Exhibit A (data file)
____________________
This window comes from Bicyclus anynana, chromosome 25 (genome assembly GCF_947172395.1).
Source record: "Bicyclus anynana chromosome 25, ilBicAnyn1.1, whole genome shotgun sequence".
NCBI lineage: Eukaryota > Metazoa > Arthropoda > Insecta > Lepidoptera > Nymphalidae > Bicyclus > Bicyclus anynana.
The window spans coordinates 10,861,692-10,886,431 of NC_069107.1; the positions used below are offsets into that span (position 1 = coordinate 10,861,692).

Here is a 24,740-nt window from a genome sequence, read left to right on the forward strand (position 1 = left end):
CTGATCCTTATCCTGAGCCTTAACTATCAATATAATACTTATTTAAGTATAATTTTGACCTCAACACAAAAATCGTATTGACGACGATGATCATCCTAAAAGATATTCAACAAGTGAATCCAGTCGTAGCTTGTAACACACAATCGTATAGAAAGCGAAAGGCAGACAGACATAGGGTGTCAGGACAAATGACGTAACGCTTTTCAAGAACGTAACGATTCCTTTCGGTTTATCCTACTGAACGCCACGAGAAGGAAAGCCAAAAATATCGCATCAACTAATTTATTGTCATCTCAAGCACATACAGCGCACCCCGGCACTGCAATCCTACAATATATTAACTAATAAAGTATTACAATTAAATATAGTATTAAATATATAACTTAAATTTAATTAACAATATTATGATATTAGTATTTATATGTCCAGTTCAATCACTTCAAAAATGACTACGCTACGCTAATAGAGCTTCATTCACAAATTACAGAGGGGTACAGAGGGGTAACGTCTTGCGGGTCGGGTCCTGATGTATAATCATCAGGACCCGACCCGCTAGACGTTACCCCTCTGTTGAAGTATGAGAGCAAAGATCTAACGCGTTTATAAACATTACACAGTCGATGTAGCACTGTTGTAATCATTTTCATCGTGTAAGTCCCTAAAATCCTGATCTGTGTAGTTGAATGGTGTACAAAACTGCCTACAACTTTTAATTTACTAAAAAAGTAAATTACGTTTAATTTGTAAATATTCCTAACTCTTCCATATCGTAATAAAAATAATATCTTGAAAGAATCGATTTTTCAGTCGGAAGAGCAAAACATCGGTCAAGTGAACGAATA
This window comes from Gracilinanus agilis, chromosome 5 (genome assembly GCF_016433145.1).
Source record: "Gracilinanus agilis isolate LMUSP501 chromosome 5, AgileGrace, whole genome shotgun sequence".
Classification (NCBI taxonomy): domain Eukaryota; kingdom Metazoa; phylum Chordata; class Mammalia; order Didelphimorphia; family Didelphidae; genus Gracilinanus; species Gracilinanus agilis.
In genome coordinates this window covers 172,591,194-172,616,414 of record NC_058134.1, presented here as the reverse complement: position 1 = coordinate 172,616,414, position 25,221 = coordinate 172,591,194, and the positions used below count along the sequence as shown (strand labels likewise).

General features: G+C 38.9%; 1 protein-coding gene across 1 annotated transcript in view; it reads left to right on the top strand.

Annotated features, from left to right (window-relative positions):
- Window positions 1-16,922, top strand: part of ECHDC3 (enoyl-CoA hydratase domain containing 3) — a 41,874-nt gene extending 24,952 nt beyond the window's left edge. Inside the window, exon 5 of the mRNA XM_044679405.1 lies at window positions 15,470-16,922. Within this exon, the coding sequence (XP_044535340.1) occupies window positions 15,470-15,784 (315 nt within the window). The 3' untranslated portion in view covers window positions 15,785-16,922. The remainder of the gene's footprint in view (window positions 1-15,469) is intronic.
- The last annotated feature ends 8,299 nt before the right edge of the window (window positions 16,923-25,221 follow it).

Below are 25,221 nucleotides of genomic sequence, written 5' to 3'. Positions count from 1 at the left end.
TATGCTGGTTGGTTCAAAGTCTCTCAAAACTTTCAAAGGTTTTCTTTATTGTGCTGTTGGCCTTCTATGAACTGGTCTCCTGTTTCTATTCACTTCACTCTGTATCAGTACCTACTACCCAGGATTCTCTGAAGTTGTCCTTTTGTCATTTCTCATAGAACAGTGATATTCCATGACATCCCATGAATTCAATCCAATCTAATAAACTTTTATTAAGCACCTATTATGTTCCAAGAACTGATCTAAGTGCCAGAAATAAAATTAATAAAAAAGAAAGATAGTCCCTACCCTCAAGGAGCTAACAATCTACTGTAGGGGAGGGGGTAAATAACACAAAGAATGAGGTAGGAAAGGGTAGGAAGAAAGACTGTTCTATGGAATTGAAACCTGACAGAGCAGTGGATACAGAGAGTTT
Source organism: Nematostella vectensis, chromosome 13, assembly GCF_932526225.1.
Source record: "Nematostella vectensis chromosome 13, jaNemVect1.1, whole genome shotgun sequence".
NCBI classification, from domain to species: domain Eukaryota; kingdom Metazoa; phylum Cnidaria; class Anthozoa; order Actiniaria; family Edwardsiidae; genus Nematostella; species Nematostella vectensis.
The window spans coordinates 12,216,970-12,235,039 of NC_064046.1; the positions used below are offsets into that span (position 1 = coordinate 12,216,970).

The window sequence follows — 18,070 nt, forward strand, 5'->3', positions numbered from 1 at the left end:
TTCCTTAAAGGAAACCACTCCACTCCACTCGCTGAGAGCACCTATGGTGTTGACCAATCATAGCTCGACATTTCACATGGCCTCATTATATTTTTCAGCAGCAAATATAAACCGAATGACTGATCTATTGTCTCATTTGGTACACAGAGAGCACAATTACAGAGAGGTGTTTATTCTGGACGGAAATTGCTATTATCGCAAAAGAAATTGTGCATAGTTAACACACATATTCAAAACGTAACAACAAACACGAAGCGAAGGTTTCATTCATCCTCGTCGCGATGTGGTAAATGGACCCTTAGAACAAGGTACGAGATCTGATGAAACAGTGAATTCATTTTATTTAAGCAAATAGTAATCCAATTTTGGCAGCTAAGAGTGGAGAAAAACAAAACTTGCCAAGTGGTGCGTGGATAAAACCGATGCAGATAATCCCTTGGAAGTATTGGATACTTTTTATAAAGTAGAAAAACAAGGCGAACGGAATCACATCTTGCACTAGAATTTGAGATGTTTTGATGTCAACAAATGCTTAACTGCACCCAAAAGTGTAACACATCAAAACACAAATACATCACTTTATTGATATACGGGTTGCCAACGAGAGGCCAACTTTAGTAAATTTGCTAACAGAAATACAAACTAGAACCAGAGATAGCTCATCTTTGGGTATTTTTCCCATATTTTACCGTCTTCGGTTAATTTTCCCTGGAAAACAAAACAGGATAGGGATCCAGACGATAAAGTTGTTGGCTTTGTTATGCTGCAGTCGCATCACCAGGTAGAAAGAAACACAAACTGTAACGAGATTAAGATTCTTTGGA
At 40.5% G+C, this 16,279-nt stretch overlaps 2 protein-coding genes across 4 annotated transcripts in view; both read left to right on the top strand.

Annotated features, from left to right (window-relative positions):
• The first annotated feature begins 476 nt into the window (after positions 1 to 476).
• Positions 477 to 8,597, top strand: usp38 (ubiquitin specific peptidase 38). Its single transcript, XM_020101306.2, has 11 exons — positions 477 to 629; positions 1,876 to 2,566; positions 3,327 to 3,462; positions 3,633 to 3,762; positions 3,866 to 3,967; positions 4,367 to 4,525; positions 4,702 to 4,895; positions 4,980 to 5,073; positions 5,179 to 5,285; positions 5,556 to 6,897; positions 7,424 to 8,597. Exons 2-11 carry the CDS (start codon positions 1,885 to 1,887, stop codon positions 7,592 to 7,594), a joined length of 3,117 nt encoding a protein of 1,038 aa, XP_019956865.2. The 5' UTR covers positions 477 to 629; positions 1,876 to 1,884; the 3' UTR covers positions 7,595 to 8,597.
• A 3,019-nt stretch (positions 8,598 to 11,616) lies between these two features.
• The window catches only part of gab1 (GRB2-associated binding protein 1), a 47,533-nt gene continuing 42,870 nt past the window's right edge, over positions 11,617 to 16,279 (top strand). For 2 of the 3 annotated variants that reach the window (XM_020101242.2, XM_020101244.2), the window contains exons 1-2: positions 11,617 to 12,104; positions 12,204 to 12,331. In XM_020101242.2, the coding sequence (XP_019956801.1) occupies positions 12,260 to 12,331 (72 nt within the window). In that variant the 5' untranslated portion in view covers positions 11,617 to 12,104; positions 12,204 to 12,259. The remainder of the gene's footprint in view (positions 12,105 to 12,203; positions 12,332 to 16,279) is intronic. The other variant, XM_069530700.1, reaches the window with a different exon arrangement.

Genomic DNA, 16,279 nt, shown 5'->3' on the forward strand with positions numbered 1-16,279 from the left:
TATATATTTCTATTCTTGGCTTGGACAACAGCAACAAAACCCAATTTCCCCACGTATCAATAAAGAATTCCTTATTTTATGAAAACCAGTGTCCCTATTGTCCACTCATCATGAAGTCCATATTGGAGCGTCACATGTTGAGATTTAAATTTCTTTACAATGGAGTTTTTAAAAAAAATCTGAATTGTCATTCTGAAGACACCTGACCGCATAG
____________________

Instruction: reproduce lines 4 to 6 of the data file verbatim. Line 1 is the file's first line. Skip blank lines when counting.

The window spans coordinates 10,861,692-10,886,431 of NC_069107.1; the positions used below are offsets into that span (position 1 = coordinate 10,861,692).

Here is a 24,740-nt window from a genome sequence, read left to right on the forward strand (position 1 = left end):
CTGATCCTTATCCTGAGCCTTAACTATCAATATAATACTTATTTAAGTATAATTTTGACCTCAACACAAAAATCGTATTGACGACGATGATCATCCTAAAAGATATTCAACAAGTGAATCCAGTCGTAGCTTGTAACACACAATCGTATAGAAAGCGAAAGGCAGACAGACATAGGGTGTCAGGACAAATGACGTAACGCTTTTCAAGAACGTAACGATTCCTTTCGGTTTATCCTACTGAACGCCACGAGAAGGAAAGCCAAAAATATCGCATCAACTAATTTATTGTCATCTCAAGCACATACAGCGCACCCCGGCACTGCAATCCTACAATATATTAACTAATAAAGTATTACAATTAAATATAGTATTAAATATATAACTTAAATTTAATTAACAATATTATGATATTAGTATTTATATGTCCAGTTCAATCACTTCAAAAATGACTACGCTACGCTAATAGAGCTTCATTCACAAATTACAGAGGGGTACAGAGGGGTAACGTCTTGCGGGTCGGGTCCTGATGTATAATCATCAGGACCCGACCCGCTAGACGTTACCCCTCTGTTGAAGTATGAGAGCAAAGATCTAACGCGTTTATAAACATTACACAGTCGATGTAGCACTGTTGTAATCATTTTCATCGTGTAAGTCCCTAAAATCCTGATCTGTGTAGTTGAATGGTGTACAAAACTGCCTACAACTTTTAATTTACTAAAAAAGTAAATTACGTTTAATTTGTAAATATTCCTAACTCTTCCATATCGTAATAAAAATAATATCTTGAAAGAATCGATTTTTCAGTCGGAAGAGCAAAACATCGGTCAAGTGAACGAATA